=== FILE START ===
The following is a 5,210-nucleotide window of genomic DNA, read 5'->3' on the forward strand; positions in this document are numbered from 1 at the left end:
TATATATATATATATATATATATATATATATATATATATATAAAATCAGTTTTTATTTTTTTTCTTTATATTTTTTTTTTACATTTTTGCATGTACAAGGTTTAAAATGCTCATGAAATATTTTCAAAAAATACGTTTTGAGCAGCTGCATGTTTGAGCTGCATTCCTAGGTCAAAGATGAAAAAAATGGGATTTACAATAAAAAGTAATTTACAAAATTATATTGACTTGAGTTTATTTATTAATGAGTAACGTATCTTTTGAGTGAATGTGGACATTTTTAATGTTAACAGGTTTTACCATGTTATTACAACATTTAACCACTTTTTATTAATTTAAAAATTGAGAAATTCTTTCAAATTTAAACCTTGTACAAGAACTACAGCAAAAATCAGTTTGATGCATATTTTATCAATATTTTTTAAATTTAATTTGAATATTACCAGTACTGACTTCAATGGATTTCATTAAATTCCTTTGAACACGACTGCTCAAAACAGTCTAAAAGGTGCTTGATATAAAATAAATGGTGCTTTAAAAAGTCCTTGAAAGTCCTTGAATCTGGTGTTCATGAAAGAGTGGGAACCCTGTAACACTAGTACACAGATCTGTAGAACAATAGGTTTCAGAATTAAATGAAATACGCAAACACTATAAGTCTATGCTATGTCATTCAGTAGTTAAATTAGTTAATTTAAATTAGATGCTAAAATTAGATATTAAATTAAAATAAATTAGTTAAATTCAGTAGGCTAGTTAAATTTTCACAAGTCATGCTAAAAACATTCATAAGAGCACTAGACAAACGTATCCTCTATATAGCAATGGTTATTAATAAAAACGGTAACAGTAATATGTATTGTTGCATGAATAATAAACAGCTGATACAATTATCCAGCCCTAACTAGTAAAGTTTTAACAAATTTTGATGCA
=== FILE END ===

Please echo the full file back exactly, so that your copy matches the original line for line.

The following is a 5,210-nucleotide window of genomic DNA, read 5'->3' on the forward strand; positions in this document are numbered from 1 at the left end:
TATATATATATATATATATATATATATATATATATATATATAAAATCAGTTTTTATTTTTTTTCTTTATATTTTTTTTTTACATTTTTGCATGTACAAGGTTTAAAATGCTCATGAAATATTTTCAAAAAATACGTTTTGAGCAGCTGCATGTTTGAGCTGCATTCCTAGGTCAAAGATGAAAAAAATGGGATTTACAATAAAAAGTAATTTACAAAATTATATTGACTTGAGTTTATTTATTAATGAGTAACGTATCTTTTGAGTGAATGTGGACATTTTTAATGTTAACAGGTTTTACCATGTTATTACAACATTTAACCACTTTTTATTAATTTAAAAATTGAGAAATTCTTTCAAATTTAAACCTTGTACAAGAACTACAGCAAAAATCAGTTTGATGCATATTTTATCAATATTTTTTAAATTTAATTTGAATATTACCAGTACTGACTTCAATGGATTTCATTAAATTCCTTTGAACACGACTGCTCAAAACAGTCTAAAAGGTGCTTGATATAAAATAAATGGTGCTTTAAAAAGTCCTTGAAAGTCCTTGAATCTGGTGTTCATGAAAGAGTGGGAACCCTGTAACACTAGTACACAGATCTGTAGAACAATAGGTTTCAGAATTAAATGAAATACGCAAACACTATAAGTCTATGCTATGTCATTCAGTAGTTAAATTAGTTAATTTAAATTAGATGCTAAAATTAGATATTAAATTAAAATAAATTAGTTAAATTCAGTAGGCTAGTTAAATTTTCACAAGTCATGCTAAAAACATTCATAAGAGCACTAGACAAACGTATCCTCTATATAGCAATGGTTATTAATAAAAACGGTAACAGTAATATGTATTGTTGCATGAATAATAAACAGCTGATACAATTATCCAGCCCTAACTAGTAAAGTTTTAACAAATTTTGATGCA